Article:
Five things for pharma marketers to know: Tuesday, March 27, 2018

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GlaxoSmithKline agreed to pay $13 billion for Novartis' 36.5% stake in their joint consumer healthcare venture. The move would give GSK control of consumer brands including Sensodyne toothpaste, Panadol headache tablets, muscle gel Voltaren, and Nicotinell patches. It came less than a week after the company dropped out of the race to acquire Pfizer's consumer healthcare business. (Wall Street Journal)

Aetna is planning to pass rebates it negotiates on prescription drugs to 3 million of its members. The insurer, following a similar move by UnitedHealth Group, pinned the blame for rising drug prices on drug developers. “We want people to see the truth, and now they see it,” Aetna CEO Mark Bertolini said. “When drug prices keep going up, and drug costs keep going up, they'll have one place to look.” (Bloomberg)

A jury ordered AbbVie to pay more than $3 million to a man who claimed the company misrepresented the risk of its testosterone replacement drug AndroGel. The jury found that the company was not liable for falsely marketing the drug, but it acted negligently. Thousands of similar cases are pending. Most have been filed against AbbVie, although other drug companies, including GSK and Eli Lilly, have also been hit with lawsuits over testosterone replacement products. (Reuters)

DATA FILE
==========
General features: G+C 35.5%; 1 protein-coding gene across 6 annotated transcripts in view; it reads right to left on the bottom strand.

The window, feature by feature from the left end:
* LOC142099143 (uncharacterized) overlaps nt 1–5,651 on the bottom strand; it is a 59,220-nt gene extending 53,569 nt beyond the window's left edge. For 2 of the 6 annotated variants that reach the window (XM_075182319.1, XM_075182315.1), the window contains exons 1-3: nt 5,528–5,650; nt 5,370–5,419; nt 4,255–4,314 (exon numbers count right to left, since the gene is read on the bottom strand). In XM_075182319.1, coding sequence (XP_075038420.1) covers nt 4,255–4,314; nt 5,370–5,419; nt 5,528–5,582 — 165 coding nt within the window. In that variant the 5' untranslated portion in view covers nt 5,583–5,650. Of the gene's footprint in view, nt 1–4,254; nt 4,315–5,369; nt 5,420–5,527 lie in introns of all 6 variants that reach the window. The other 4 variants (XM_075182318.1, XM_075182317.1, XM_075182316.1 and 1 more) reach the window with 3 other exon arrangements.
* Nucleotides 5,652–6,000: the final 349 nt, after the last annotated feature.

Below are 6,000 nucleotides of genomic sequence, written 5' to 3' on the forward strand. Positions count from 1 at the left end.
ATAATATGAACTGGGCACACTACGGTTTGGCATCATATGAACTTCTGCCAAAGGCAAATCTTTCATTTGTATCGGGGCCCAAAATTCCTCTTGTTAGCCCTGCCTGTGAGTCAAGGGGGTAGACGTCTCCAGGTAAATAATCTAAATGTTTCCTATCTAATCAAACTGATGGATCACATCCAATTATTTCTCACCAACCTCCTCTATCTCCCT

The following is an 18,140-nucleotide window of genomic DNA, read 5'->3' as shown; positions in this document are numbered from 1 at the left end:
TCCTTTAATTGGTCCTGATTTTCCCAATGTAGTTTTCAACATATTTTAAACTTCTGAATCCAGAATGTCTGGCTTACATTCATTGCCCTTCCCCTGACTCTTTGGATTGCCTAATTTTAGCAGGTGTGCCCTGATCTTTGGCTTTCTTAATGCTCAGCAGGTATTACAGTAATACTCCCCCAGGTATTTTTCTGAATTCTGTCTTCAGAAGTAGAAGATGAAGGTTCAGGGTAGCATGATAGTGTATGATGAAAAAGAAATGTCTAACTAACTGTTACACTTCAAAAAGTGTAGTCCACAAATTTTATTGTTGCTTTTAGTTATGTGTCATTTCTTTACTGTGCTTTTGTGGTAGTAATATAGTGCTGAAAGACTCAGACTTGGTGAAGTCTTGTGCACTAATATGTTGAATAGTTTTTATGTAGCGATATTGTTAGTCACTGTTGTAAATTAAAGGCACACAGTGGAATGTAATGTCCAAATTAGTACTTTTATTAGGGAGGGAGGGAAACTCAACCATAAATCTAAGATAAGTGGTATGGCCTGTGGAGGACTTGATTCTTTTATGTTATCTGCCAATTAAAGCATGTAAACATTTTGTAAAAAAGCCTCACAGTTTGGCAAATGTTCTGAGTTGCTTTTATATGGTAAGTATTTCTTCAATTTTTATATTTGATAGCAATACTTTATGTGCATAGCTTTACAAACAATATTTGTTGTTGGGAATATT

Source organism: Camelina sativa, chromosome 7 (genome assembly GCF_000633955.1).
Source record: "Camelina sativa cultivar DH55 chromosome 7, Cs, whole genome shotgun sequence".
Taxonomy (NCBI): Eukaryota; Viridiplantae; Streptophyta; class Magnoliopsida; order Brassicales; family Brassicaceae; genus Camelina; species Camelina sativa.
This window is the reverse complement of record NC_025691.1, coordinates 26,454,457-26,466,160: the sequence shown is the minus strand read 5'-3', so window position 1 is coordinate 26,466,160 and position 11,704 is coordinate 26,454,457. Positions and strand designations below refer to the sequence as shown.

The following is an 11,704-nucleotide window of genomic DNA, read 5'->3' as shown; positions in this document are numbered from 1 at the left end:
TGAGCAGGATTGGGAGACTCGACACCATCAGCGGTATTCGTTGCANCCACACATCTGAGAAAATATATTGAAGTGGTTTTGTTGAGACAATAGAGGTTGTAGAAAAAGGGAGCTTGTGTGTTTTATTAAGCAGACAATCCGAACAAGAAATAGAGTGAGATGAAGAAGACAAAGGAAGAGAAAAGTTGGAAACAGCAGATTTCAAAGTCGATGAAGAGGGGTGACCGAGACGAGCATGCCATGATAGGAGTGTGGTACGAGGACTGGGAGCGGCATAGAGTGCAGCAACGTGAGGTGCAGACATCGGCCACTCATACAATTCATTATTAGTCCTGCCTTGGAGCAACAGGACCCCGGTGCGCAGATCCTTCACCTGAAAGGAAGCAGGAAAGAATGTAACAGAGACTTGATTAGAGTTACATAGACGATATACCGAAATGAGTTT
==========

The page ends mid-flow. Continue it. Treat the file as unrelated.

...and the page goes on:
An estimated 450,000 people who received coverage under the Medicaid expansion in California were not eligible for it, according to a report from the Health and Human Services inspector general. The state spent $738 million on illegible beneficiaries (Los Angeles Times)

California's drug pricing transparency law, which requires pharma companies to give purchasers 60 days notice before a significant price increase, is beginning to show results. Valeant and Teva both disclosed they are planning to raise prices substantially on generic drugs. Copycat bills are pending in other states. (Politico)

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